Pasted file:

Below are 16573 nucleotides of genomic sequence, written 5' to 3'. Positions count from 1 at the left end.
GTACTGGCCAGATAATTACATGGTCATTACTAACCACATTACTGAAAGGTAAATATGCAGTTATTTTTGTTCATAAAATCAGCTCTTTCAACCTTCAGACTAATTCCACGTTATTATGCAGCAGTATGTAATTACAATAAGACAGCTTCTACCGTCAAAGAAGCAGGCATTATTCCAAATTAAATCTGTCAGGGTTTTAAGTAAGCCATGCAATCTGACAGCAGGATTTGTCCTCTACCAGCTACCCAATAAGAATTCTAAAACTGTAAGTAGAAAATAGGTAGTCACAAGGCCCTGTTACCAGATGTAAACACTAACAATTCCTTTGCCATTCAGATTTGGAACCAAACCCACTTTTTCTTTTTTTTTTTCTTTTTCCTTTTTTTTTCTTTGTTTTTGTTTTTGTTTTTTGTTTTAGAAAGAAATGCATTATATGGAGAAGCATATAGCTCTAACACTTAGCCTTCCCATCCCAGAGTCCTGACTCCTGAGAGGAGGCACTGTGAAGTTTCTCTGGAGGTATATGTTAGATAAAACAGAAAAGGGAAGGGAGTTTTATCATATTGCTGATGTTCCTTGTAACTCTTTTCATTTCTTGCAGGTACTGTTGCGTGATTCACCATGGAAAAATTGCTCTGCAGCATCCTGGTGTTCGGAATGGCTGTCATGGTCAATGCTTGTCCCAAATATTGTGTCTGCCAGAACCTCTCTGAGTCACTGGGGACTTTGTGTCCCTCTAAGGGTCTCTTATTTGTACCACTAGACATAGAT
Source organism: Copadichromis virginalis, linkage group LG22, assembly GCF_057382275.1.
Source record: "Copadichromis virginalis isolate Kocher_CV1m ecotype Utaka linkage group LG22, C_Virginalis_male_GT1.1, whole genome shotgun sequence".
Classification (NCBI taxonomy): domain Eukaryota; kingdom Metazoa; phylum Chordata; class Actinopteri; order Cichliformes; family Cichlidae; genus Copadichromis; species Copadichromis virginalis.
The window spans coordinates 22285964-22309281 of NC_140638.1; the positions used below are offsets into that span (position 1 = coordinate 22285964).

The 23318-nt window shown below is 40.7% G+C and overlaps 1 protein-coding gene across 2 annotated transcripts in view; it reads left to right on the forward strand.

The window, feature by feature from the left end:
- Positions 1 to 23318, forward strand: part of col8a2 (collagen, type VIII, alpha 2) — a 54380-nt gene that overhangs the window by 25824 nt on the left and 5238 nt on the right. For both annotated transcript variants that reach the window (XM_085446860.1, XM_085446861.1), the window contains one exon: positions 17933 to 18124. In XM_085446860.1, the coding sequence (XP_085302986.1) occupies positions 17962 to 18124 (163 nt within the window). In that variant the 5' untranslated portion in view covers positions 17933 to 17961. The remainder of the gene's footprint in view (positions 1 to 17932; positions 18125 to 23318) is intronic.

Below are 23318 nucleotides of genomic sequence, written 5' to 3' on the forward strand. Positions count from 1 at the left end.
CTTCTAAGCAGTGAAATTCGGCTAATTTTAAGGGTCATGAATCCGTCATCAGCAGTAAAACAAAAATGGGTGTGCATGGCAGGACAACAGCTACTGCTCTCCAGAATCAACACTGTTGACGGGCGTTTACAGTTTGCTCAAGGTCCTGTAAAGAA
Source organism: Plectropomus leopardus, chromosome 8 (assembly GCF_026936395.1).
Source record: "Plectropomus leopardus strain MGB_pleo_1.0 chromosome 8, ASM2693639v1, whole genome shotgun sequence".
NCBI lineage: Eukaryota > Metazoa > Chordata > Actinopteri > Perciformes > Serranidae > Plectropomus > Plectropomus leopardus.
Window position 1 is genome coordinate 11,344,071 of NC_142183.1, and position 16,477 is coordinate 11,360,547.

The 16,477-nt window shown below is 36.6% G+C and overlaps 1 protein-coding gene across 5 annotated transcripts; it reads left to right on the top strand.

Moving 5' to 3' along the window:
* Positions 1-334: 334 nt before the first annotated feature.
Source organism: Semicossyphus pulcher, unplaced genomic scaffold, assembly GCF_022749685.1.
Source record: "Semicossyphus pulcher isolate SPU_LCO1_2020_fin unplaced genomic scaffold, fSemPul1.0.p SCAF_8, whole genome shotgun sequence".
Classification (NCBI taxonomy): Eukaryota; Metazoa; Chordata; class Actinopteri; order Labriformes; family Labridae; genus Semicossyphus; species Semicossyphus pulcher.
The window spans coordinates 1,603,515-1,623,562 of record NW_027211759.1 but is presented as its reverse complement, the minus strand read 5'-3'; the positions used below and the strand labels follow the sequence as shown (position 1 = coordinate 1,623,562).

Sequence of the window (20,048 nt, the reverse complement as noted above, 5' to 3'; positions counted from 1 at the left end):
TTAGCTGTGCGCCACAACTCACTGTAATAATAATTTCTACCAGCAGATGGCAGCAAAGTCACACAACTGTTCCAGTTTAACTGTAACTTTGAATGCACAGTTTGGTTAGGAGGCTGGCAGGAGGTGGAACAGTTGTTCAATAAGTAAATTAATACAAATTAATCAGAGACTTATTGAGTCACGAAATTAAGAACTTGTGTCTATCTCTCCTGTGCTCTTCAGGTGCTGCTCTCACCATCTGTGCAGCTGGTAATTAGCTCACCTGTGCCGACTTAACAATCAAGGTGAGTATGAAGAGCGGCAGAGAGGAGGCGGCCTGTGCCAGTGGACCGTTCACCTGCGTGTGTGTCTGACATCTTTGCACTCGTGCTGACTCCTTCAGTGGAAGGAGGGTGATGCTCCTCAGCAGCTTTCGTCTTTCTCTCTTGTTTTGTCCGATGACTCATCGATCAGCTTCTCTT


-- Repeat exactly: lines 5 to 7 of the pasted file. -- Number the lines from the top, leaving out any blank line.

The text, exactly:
Classification (NCBI taxonomy): domain Eukaryota; kingdom Metazoa; phylum Chordata; class Actinopteri; order Cichliformes; family Cichlidae; genus Copadichromis; species Copadichromis virginalis.
The window spans coordinates 22285964-22309281 of NC_140638.1; the positions used below are offsets into that span (position 1 = coordinate 22285964).

The 23318-nt window shown below is 40.7% G+C and overlaps 1 protein-coding gene across 2 annotated transcripts in view; it reads left to right on the forward strand.